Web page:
That is all, and it is of no importance. The next stage was Gibraltar, and it is there, and on the voyage thence to Malta, that we get our first glimpse of Byron from the pen of an observer who observed, not as a matter of course, but as a matter of curiosity, and had a turn for picturesque description. He had been sent to the Levant by a firm of traders to ascertain how far British goods could be exploited in defiance of the Berlin and Milan Decrees.
He was to try hard, though in vain, to introduce such goods into the Greek archipelago, and to smuggle them into Spain. Half man of action and half dreamer, he went about denouncing priests and kings, and exhorting the British Government to seize all the islands everywhere for the supposed advantage of British commerce. This means, of course, that Galt, though he perceived the pose, did not abase himself in ecstasy before it. Seeing that he was a man of thirty, whereas Byron was only just of age, it was hardly to be expected that he would.
Moreover, as a Scotsman, he would naturally take the side of the Edinburgh and maintain that Byron had done nothing to be conceited about.
So he observed Byron—and we may be grateful to him for doing so—in a spirit of criticism and detachment. The impression that evening was not agreeable, but it was interesting; and that forehead mark, the frown, was calculated to awaken curiosity and beget conjectures. The scene is the ship which conveys them both from Gibraltar to Malta:. All these peculiarities, with his caprices, and something inexplicable in the cast of his metaphysics, while they served to awaken interest, contributed little to conciliate esteem. He was often strangely rapt—it may have been from his genius; and, had its grandeur and darkness been then divulged, susceptible of explanation; but, at the time, it threw, as it were, round him the sackcloth of penitence.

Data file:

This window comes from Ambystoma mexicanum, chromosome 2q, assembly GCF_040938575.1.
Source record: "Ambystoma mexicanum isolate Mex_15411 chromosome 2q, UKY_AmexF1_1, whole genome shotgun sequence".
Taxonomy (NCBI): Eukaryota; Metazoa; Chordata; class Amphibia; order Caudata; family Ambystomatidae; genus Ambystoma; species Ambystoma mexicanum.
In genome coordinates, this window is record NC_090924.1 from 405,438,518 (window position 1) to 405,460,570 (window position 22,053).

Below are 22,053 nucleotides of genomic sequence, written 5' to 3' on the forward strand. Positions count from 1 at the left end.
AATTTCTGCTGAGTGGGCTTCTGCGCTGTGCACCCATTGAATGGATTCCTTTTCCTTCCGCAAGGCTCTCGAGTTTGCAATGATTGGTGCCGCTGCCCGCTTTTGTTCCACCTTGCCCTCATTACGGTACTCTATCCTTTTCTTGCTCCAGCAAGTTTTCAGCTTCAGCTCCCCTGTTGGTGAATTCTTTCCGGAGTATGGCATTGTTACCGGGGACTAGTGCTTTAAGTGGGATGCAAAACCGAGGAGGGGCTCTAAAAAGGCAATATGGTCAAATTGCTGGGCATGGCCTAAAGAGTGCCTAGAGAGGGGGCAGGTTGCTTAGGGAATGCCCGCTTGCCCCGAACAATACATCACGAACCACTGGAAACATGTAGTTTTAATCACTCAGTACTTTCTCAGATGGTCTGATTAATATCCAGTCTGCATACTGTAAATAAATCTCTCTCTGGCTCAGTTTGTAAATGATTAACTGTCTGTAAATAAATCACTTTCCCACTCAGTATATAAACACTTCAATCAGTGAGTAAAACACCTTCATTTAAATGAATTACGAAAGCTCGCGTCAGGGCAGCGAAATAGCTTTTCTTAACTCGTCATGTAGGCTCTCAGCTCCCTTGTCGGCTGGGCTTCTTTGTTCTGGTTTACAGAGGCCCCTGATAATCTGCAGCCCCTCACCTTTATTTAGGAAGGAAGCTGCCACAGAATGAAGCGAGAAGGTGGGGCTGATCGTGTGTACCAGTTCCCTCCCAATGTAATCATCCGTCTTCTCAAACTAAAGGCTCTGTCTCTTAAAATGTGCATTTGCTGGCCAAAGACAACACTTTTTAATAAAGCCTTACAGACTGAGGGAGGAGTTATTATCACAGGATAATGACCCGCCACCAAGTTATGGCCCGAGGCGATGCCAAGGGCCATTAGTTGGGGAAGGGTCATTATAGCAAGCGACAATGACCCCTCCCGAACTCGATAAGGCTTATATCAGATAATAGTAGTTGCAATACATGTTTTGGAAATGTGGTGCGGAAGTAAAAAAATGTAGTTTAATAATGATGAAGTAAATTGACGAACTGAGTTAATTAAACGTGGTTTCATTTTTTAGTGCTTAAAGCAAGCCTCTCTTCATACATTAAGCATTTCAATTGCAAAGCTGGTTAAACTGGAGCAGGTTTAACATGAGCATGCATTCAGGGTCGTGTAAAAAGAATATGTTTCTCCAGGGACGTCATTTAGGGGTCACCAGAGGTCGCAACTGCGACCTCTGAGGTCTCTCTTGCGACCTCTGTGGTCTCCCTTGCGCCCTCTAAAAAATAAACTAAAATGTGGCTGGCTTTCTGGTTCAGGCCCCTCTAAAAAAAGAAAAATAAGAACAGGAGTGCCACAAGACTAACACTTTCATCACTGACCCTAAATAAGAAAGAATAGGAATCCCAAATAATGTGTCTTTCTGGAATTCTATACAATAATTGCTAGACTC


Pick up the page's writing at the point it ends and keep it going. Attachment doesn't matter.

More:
Sitting amidst the shrouds and rattlings, churming an inarticulate melody, he seemed almost apparitional, suggesting dim reminiscences of him who shot the albatross. He was as a mystery in a winding sheet, crowned with a halo. One quotes the passage in full because it is the earliest coloured picture of the theatrical Byron—the fatal man of gloom and splendour on whom so much limelight was presently to be thrown. Whether Byron was posing for Galt—or whether [Pg 74] Galt magnified the pose in the light of subsequent events—it is, of course, at this date, impossible to say.
Perhaps both things happened, and the picture owes a little to each of them. At all events the beginning of Byronism—of the outward, visible Byronism, that is to say—is there. That passion awaited him as soon as he landed at Malta. The woman who inspired it was Mrs. There are no details forthcoming about that, however.